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Cancer Res. 2009 Jan 15;69(2):483-91. doi: 10.1158/0008-5472.CAN-08-2907.

Overexpression of RhoA induces preneoplastic transformation of primary mammary epithelial cells.

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  • 1Department of Genetics, Eppley Institute for Cancer and Allied Diseases and UNMC-Eppley Cancer Center, University of Nebraska Medical Center, Omaha, Nebraska 68198, USA.

Abstract

Rho family small GTPases serve as molecular switches in the regulation of diverse cellular functions, including actin cytoskeleton remodeling, cell migration, gene transcription, and cell proliferation. Importantly, Rho overexpression is frequently seen in many carcinomas. However, published studies have almost invariably used immortal or tumorigenic cell lines to study Rho GTPase functions and there are no studies on the potential of Rho small GTPase to overcome senescence checkpoints and induce preneoplastic transformation of human mammary epithelial cells (hMEC). We show here that ectopic expression of wild-type (WT) RhoA as well as a constitutively active RhoA mutant (G14V) in two independent primary hMEC strains led to their immortalization and preneoplastic transformation. These cells have continued to grow over 300 population doublings (PD) with no signs of senescence, whereas cells expressing the vector or dominant-negative RhoA mutant (T19N) senesced after 20 PDs. Significantly, RhoA-T37A mutant, known to be incapable of interacting with many well-known Rho effectors including Rho kinase, PKN, mDia1, and mDia2, was also capable of immortalizing hMECs. Notably, similar to parental normal cells, Rho-immortalized cells have WT p53 and intact G(1) cell cycle arrest on Adriamycin treatment. Rho-immortalized cells were anchorage dependent and were unable to form tumors when implanted in nude mice. Lastly, microarray expression profiling of Rho-immortalized versus parental cells showed altered expression of several genes previously implicated in immortalization and breast cancer progression. Taken together, these results show that RhoA can induce the preneoplastic transformation of hMECs by altering multiple pathways linked to cellular transformation and breast cancer.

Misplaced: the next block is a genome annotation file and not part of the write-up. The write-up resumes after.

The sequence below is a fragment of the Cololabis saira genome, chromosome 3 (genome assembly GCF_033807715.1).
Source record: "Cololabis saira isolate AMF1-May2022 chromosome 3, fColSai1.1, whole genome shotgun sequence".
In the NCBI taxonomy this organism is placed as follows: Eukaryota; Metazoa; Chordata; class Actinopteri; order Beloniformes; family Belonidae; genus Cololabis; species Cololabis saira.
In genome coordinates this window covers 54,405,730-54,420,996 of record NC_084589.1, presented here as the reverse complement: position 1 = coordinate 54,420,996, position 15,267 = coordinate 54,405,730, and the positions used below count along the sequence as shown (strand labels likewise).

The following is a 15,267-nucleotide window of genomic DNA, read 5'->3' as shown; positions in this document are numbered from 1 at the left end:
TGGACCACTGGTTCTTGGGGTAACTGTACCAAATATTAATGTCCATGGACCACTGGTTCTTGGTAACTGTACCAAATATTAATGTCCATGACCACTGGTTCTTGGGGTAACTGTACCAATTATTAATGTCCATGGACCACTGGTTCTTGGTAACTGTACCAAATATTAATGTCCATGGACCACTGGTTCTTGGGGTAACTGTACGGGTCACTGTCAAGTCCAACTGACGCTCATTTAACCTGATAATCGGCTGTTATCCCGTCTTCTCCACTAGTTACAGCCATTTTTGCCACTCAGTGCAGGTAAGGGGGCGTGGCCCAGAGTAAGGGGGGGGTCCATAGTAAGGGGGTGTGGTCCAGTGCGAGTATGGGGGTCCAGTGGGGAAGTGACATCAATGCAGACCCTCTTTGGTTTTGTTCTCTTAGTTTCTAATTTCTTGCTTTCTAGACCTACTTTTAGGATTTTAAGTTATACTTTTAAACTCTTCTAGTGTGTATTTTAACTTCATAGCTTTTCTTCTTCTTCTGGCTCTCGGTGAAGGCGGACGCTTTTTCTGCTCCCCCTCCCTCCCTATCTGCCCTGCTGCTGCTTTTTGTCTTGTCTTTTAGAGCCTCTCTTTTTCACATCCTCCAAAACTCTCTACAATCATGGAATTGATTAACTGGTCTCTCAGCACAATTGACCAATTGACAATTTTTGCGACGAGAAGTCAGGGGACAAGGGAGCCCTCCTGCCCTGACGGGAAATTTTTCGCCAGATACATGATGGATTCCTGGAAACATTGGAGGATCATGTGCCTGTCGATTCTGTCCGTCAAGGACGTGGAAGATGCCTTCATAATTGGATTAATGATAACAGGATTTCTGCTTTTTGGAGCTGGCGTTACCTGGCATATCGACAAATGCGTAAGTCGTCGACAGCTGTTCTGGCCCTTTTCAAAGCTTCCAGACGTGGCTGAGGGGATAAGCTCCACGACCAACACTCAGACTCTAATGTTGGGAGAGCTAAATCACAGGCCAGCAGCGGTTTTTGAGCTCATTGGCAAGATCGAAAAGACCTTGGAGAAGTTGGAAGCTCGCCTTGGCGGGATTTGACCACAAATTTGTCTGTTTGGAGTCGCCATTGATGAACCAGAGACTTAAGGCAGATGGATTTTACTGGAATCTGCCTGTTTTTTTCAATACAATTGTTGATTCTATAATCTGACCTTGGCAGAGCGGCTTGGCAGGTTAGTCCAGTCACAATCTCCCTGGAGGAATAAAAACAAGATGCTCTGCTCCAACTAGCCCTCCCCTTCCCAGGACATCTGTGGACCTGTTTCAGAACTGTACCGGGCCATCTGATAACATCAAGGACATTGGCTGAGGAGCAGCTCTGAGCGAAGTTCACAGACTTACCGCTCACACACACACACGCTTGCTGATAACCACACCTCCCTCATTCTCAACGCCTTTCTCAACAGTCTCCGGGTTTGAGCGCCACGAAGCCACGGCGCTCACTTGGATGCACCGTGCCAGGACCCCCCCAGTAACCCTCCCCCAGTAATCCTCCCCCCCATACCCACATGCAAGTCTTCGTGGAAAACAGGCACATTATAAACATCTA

PMID:
19147561
[PubMed - indexed for MEDLINE]
PMCID:
PMC2792911
Free PMC Article

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